Our monthly magazine DAYS JAPAN (Japanese version) was started on the first
anniversary of the Iraq war, March 20, 2004. We also have published
DAYS JAPAN International Edition
Since 9.11, a distrust of the conventional media has
been spreading. On too many occasions, critical information
failed to reach us. There were even times when the information
broadcast by the media urged us to choose the path to
war. As a result, our generation is rushing headlong
in a dangerous direction. Although there are photojournalists
who take excellent photographs, there aren’t enough
media to publish them. We think it is important to protect
our ability to read about the age we are in. That is
why DAYS JAPAN was born, amidst this crisis of international
mass media and journalism.
- Center on photojournalism
- Monitor power
- Carry out investigative reporting
- Distribute world-class distinguished documentary photographs
- Publish the documentary photos that best support the
campaign to protect human life and the natural environment
- Tackle topics such as discrimination, oppression,
starvation and crimes by men against women
One day, the will of the people will bring an end
A single photograph has the power to change the course
of a nation.
|Event related to
We have been holding the DAYS JAPAN International Photojournalism Awards on annual basis for the first time since 2005, where many distinguished works were distributed
from around the world. The exhibition of those prized
photos was critically acclaimed.
|DAYS JAPAN Support Fund for the Children of Fukushima:
On March 11th, 2011, the Great East Japan Earthquake triggered the Fukushima Daiichi Nuclear Power Plant Disaster.
Two months later, in May DAYS JAPAN initiated a ‘fund-raising campaign to help provide radiation measurement instruments’ to the effected areas and together with the Fukushima Children’s Fund, that was established by the volunteers from the Chernobyl Children’s Fund, we delivered a number of food radiation monitors and whole-body counters to citizen’s groups in Fukushima Prefecture. This resulted in the establishment of at least six citizen’s radioactivity measuring stations.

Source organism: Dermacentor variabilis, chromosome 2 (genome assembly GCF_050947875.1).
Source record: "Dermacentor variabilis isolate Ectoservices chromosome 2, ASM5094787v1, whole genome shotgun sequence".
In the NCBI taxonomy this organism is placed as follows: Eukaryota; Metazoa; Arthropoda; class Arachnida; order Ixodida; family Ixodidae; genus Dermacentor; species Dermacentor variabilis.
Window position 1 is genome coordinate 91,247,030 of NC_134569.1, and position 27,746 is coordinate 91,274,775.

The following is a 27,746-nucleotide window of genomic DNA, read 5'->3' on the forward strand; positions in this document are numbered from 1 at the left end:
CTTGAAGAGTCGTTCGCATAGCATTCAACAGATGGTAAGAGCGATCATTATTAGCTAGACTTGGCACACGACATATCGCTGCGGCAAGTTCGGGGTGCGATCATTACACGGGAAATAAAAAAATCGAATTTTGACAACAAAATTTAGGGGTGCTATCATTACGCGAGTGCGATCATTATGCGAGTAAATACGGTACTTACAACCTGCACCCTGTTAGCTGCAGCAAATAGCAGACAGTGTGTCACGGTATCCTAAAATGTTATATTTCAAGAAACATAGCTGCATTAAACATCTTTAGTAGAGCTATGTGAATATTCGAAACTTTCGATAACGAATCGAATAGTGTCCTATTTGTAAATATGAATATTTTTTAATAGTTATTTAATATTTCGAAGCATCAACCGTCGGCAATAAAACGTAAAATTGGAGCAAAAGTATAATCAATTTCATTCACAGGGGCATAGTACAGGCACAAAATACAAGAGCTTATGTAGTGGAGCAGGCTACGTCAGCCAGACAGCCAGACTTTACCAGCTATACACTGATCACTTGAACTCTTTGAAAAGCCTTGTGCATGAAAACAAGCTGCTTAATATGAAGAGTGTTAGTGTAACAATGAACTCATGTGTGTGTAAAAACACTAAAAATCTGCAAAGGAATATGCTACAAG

In October, DAYS JAPAN set up the "Days Japan Support Fund for the Children of Fukushima" and initiated a recuperation project for the child victims of the Fukushima Nuclear Disaster. Its activities included support for food radioactivity monitoring stations and assisting in the establishment of recuperation centers.
On March 2012, a press conference was held, announcing the start of the project for a recuperation center called OKINAWA KUMI NO SATO. On July 5th when the center opened, receiving the first group of fifty-one, consisting of children and their guardians from Fukushima.
The number of children and guardians we have accommodated until July2013 is up to 550.
|Comments and articles
Interview with Ryuichi HIROKAWA, the editor in chief of DAYS
JAPAN, from Japan
Times on line , May 2, 2004
”I have long waited for such a authentic
photojournalism magazine. I support this magazine.“
Ruiko YOSHIDA (Photojournalist)
”The only magazine that has the unfaltering
courage to seek the truth that we need to know.”
Kenjiro HAITANI (Novelist)
”Surprised to see the painful reality that
had not been reported before. This must be done at all
costs.” Tokiko KATO (Singer)
the Editor-in-Chief of DAYS JAPAN:
On-site photojournalists take sellable photographs that are sent
to press agencies around the world, and from there the
mass media can buy and publish them. However, this commercialism
must not be the foundation of the practice of journalism,
as the facts behind such images always carry some bias:
Those who conduct bombing raids, for instance, are reluctant
to see photos of the damage and victims caused by their
attacks. As a result, the photos of such casualties lose
their commercial value in the media market and thus may
not be seen by the general public.
Through the images and words of real people in our photos
and stories, we hope to help bring back to the fore a
world of journalists who are well aware of their most
basic role in society and who will share the same vision
of responsible journalism well in to the future.